Oguaa Nursing Training College raises security concerns
The Principal of the Cape Coast Nursing and Midwifery Training College, Ms Cecilia Mensah has expressed concern over the security of students and staff of the college at its new campus.
The new campus, located at Abura unlike the old campus at Bakaano, both suburbs of the Cape Coast Metropolis, does not have a fence wall, creating room for thoroughfare, which according to the principal has serious security implications.
Ms Mensah highlighted the challenge when she delivered an address at the College's Matriculation, Graduation, Homecoming and 67th Anniversary Celebration, held at the weekend.
The celebration was on the theme: “67 years of excellence; advancing evidence based practice.”
Other challenges, she enumerated were the fast deterioration of the college's equipment at the old site due to its proximity to the sea and the embargo on employment, which had compelled the College to engage casual workers at its expense.
A total of 325 students made up of 44 males and 281 females were matriculated bringing to 1,400, the total number of students currently enrolled at the college, which started with only four students in 1948.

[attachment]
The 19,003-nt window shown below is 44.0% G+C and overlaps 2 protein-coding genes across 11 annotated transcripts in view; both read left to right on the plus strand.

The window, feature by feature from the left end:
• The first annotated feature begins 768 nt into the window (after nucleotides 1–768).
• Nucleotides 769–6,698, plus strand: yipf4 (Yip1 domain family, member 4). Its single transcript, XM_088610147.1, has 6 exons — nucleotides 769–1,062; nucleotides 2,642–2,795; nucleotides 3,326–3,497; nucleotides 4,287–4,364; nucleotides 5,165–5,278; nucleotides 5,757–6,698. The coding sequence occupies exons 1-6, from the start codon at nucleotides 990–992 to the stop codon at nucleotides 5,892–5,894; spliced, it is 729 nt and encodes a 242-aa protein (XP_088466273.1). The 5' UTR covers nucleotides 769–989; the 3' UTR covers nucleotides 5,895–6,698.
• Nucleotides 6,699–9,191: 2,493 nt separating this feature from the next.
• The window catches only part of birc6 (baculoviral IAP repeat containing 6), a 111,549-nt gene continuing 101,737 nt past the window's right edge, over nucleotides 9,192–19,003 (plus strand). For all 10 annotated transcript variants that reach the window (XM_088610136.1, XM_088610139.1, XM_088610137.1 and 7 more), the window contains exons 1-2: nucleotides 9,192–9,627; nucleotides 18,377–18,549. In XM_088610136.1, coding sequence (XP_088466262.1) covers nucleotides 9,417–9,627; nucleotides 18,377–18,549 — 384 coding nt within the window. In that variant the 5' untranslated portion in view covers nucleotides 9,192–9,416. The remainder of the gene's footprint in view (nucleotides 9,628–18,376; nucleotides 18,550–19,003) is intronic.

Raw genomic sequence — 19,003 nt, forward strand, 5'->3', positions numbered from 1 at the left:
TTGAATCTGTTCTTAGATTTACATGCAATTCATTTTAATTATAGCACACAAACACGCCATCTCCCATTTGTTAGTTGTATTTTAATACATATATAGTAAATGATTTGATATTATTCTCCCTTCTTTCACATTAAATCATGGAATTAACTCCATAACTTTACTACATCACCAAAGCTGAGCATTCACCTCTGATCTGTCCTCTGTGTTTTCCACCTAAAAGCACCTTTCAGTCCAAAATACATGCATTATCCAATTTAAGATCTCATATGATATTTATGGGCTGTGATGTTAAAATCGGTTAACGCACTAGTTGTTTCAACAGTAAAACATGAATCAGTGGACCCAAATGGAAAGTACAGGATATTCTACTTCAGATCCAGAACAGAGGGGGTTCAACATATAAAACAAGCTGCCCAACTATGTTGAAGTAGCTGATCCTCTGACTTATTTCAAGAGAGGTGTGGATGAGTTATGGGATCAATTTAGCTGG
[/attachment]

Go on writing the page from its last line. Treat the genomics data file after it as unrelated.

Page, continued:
The graduands were 426 made up of 71 males and 355 females.
Candidates who sat for last year’s final examination recorded 100 per cent pass rate in midwifery and 85 in general nursing and this according to Ms Mensah indicated that the performance of students continue to improve every year.
She was hopeful that the pass rate for midwifery would be maintained while that of general nursing would be improved.
She announced that the college has been accredited by Kwame Nkrumah University of Science and Technology to in due course introduce Diploma in Public Health and other degree programmes.
Touching on the theme, she said the role of health training institutions in research work in evidence based practice in health care delivery is very crucial since needs of patients, society and the country at large keep changing due to dynamics.
“Research is imperative to the practice of nursing and midwifery. It is incumbent on all to make research our priorities, “she stated,
Central Regional Minister, Mr Aquinas Tawiah Quansah underscored the essence of evidence based practice and urged the students to conduct more research into healthcare delivery and come out with innovative ways of managing health issues especially maternal mortality.
He said the 100 per cent pass in midwifery gave the hope that in the next decade there would be many experienced midwives to help curb maternal mortality.
The Metropolitan Chief Executive of Cape Coast, Mrs Pricilla Arhin-Korankye described nursing and midwifery as challenging professions and urged new, continuing and graduating students to prepare their minds and set their direction with positive attitude.